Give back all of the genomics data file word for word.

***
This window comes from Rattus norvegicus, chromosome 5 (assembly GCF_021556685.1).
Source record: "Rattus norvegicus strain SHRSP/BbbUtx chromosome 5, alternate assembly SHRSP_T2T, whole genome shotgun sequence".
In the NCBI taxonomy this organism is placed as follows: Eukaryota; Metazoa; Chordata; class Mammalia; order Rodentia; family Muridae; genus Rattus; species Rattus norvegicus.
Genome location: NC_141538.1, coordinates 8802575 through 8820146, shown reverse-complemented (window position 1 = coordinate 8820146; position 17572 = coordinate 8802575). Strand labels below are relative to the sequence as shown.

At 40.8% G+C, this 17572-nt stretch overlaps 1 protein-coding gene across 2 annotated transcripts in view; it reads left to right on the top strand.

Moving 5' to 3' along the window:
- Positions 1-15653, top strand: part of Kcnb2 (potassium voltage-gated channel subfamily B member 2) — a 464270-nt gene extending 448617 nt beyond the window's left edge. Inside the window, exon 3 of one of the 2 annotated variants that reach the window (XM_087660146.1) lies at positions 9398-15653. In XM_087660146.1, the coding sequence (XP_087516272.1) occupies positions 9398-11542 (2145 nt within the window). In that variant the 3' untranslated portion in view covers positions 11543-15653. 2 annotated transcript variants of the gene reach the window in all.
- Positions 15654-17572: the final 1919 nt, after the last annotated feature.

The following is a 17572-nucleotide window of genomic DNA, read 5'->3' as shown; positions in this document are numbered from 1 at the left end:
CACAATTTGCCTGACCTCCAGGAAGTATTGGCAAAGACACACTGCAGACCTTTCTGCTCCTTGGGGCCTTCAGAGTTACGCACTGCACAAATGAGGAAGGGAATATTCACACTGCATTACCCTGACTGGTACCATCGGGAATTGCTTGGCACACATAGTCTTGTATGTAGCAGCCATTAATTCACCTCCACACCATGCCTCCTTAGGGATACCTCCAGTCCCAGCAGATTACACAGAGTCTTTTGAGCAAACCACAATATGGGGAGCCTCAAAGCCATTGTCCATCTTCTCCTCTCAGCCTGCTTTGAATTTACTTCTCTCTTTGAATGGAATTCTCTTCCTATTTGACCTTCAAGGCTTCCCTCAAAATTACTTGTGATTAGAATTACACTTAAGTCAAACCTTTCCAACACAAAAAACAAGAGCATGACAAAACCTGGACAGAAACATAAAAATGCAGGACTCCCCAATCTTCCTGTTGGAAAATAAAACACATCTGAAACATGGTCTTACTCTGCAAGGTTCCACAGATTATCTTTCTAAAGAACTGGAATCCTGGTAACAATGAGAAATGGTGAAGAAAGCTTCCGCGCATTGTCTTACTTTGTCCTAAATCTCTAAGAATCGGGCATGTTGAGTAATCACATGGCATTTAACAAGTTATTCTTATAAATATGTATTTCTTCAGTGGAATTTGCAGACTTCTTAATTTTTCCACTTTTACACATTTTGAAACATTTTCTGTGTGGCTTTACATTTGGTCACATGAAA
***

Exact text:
This window comes from Rattus norvegicus, chromosome 5 (assembly GCF_021556685.1).
Source record: "Rattus norvegicus strain SHRSP/BbbUtx chromosome 5, alternate assembly SHRSP_T2T, whole genome shotgun sequence".
In the NCBI taxonomy this organism is placed as follows: Eukaryota; Metazoa; Chordata; class Mammalia; order Rodentia; family Muridae; genus Rattus; species Rattus norvegicus.
Genome location: NC_141538.1, coordinates 8802575 through 8820146, shown reverse-complemented (window position 1 = coordinate 8820146; position 17572 = coordinate 8802575). Strand labels below are relative to the sequence as shown.

At 40.8% G+C, this 17572-nt stretch overlaps 1 protein-coding gene across 2 annotated transcripts in view; it reads left to right on the top strand.

Moving 5' to 3' along the window:
- Positions 1-15653, top strand: part of Kcnb2 (potassium voltage-gated channel subfamily B member 2) — a 464270-nt gene extending 448617 nt beyond the window's left edge. Inside the window, exon 3 of one of the 2 annotated variants that reach the window (XM_087660146.1) lies at positions 9398-15653. In XM_087660146.1, the coding sequence (XP_087516272.1) occupies positions 9398-11542 (2145 nt within the window). In that variant the 3' untranslated portion in view covers positions 11543-15653. 2 annotated transcript variants of the gene reach the window in all.
- Positions 15654-17572: the final 1919 nt, after the last annotated feature.

The following is a 17572-nucleotide window of genomic DNA, read 5'->3' as shown; positions in this document are numbered from 1 at the left end:
CACAATTTGCCTGACCTCCAGGAAGTATTGGCAAAGACACACTGCAGACCTTTCTGCTCCTTGGGGCCTTCAGAGTTACGCACTGCACAAATGAGGAAGGGAATATTCACACTGCATTACCCTGACTGGTACCATCGGGAATTGCTTGGCACACATAGTCTTGTATGTAGCAGCCATTAATTCACCTCCACACCATGCCTCCTTAGGGATACCTCCAGTCCCAGCAGATTACACAGAGTCTTTTGAGCAAACCACAATATGGGGAGCCTCAAAGCCATTGTCCATCTTCTCCTCTCAGCCTGCTTTGAATTTACTTCTCTCTTTGAATGGAATTCTCTTCCTATTTGACCTTCAAGGCTTCCCTCAAAATTACTTGTGATTAGAATTACACTTAAGTCAAACCTTTCCAACACAAAAAACAAGAGCATGACAAAACCTGGACAGAAACATAAAAATGCAGGACTCCCCAATCTTCCTGTTGGAAAATAAAACACATCTGAAACATGGTCTTACTCTGCAAGGTTCCACAGATTATCTTTCTAAAGAACTGGAATCCTGGTAACAATGAGAAATGGTGAAGAAAGCTTCCGCGCATTGTCTTACTTTGTCCTAAATCTCTAAGAATCGGGCATGTTGAGTAATCACATGGCATTTAACAAGTTATTCTTATAAATATGTATTTCTTCAGTGGAATTTGCAGACTTCTTAATTTTTCCACTTTTACACATTTTGAAACATTTTCTGTGTGGCTTTACATTTGGTCACATGAAA